In December 2008, the Boston Red Sox signed 22-year-old Japanese pitcher Junichi Tazawa to $3.3 million, three-year-year deal, after he snubbed the Japanese draft and negotiating directly with major league teams. Tazawa had played four years with Eneos in the Japanese corporate league. In his last season he was 13-1 with a 0.80 ERA and four shutouts. Tazawa also drew interest from Texas, Seattle. Atlanta and Cleveland but insisted on playing with Boston. Japanese pro baseball response to Tazawa’s move was to enact a rule that makes it harder for such players to return to play in Japan.

Kenshin Kawakami signed a three-year contract with the Atlanta Brave for the 2009 season. A pitcher with Chunichi Dragons, he was the 2004 Central League MVP and won 112 games over 11 seasons, He was 9-5 in 2008, missing several weeks because of a strained back. Kawakami was impressive in his debut, pitching six strong innings in a 5-3 victory over the Washington Nationals. Kawakami was relegated to Triple-A by the Braves in 2010 and recalled at the end of the season. The Braves omitted Saito and Kawakami from their post-season roster.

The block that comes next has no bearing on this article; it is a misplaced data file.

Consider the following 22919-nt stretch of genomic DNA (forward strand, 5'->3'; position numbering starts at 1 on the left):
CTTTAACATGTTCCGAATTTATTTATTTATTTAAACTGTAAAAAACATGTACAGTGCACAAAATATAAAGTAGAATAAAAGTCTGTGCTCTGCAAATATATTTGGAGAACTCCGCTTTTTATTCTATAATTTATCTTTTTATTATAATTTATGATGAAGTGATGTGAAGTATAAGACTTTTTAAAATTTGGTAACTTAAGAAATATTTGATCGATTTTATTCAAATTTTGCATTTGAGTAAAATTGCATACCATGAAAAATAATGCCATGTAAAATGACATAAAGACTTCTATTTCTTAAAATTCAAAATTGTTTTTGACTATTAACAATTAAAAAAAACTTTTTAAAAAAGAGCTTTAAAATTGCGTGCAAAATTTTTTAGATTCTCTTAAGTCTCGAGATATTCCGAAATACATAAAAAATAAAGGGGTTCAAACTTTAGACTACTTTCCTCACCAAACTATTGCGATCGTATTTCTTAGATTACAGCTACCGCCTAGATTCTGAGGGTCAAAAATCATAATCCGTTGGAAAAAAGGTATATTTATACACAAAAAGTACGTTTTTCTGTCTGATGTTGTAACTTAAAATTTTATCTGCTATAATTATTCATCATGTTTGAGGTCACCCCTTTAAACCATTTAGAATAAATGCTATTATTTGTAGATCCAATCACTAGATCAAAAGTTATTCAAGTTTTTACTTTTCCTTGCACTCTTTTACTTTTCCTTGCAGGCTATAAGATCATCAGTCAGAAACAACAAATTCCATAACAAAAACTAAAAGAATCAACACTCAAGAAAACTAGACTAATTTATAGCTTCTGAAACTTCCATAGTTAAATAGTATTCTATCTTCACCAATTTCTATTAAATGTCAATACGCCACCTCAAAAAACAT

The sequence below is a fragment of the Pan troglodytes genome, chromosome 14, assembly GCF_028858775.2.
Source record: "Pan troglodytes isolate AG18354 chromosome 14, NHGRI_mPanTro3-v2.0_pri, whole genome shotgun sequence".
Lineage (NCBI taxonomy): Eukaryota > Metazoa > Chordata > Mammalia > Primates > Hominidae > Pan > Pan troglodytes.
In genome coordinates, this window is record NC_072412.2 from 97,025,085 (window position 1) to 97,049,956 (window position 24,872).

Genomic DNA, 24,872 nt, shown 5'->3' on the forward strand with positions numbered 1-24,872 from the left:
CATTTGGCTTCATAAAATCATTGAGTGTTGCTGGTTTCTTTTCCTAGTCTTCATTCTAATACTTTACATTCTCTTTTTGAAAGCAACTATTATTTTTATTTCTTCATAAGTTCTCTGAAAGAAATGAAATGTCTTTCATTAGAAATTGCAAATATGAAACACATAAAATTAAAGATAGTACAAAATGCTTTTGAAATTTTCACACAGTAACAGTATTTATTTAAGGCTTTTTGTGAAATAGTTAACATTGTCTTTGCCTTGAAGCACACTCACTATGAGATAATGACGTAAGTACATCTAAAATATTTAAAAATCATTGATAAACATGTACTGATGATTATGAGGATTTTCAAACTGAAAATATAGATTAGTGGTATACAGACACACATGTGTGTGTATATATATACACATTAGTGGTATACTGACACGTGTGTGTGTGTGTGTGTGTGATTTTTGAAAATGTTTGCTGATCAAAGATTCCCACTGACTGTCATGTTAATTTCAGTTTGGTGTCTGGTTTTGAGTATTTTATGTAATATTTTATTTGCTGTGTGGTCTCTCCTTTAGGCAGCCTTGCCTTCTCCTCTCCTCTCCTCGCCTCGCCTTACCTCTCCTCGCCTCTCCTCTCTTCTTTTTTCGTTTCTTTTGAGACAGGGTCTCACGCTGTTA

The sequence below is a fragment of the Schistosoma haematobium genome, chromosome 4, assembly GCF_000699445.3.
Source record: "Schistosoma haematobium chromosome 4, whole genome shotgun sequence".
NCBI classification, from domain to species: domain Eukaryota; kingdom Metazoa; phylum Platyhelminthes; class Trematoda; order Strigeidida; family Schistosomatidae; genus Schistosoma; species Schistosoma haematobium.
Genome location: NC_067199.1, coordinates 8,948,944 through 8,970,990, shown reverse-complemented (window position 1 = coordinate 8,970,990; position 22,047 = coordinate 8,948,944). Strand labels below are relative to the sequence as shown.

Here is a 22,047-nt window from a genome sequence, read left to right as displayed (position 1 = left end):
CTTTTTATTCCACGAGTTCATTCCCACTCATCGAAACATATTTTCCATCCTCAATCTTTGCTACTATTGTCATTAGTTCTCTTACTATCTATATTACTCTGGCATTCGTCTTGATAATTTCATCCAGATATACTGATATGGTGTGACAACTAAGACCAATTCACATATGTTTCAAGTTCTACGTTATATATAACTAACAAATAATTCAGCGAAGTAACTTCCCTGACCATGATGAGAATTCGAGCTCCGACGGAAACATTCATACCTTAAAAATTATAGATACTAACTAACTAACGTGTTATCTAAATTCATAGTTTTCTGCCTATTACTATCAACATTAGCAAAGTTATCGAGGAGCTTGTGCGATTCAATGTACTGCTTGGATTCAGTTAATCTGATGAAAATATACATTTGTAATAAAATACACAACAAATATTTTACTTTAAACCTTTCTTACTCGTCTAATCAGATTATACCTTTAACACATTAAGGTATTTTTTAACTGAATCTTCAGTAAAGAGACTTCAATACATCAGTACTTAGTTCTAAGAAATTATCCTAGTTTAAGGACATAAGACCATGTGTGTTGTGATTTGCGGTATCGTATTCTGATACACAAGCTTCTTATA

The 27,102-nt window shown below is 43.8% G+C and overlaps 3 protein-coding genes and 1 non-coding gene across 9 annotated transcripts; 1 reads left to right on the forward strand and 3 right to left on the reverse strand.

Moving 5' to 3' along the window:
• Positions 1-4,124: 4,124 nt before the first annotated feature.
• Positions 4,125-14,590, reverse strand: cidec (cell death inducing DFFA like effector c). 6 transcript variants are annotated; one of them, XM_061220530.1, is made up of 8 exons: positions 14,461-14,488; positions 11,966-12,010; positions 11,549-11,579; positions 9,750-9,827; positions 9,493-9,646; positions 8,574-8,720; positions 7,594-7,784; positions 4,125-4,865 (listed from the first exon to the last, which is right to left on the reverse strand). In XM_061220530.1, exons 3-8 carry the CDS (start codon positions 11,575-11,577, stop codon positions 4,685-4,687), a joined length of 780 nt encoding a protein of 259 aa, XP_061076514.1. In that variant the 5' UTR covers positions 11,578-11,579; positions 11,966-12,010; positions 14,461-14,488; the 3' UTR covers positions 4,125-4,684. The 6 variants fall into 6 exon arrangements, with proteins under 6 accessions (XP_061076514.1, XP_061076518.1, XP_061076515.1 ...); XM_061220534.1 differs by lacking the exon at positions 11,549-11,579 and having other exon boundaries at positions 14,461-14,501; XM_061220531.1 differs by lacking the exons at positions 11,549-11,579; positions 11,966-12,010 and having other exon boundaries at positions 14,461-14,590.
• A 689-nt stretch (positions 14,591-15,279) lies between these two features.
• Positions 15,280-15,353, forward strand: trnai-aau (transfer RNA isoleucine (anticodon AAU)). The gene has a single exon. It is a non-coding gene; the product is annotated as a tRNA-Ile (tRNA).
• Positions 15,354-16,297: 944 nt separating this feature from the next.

Reliever Ryota Igarashi was signed to a $3-million, two-year contract with the New York Mets for the 2010 and 2011 seasons. Igarashi chalked up 65 saves with the Yakult Swallows in the 2009 season. Known as “Rocket Boy,” he pitched for 11 season with Yakult. Igarashi was released by the Mets after the 2011 season. The 32-year-old was 4-1 with one save and 4.66 ERA in 45 relief appearances.

Yoshinori Tateyana played with the Texas Rangers in 2011 as a reliever. He scored his first victory in June by tossing a scoreless 11th inning in a 5-4 win over the Astros.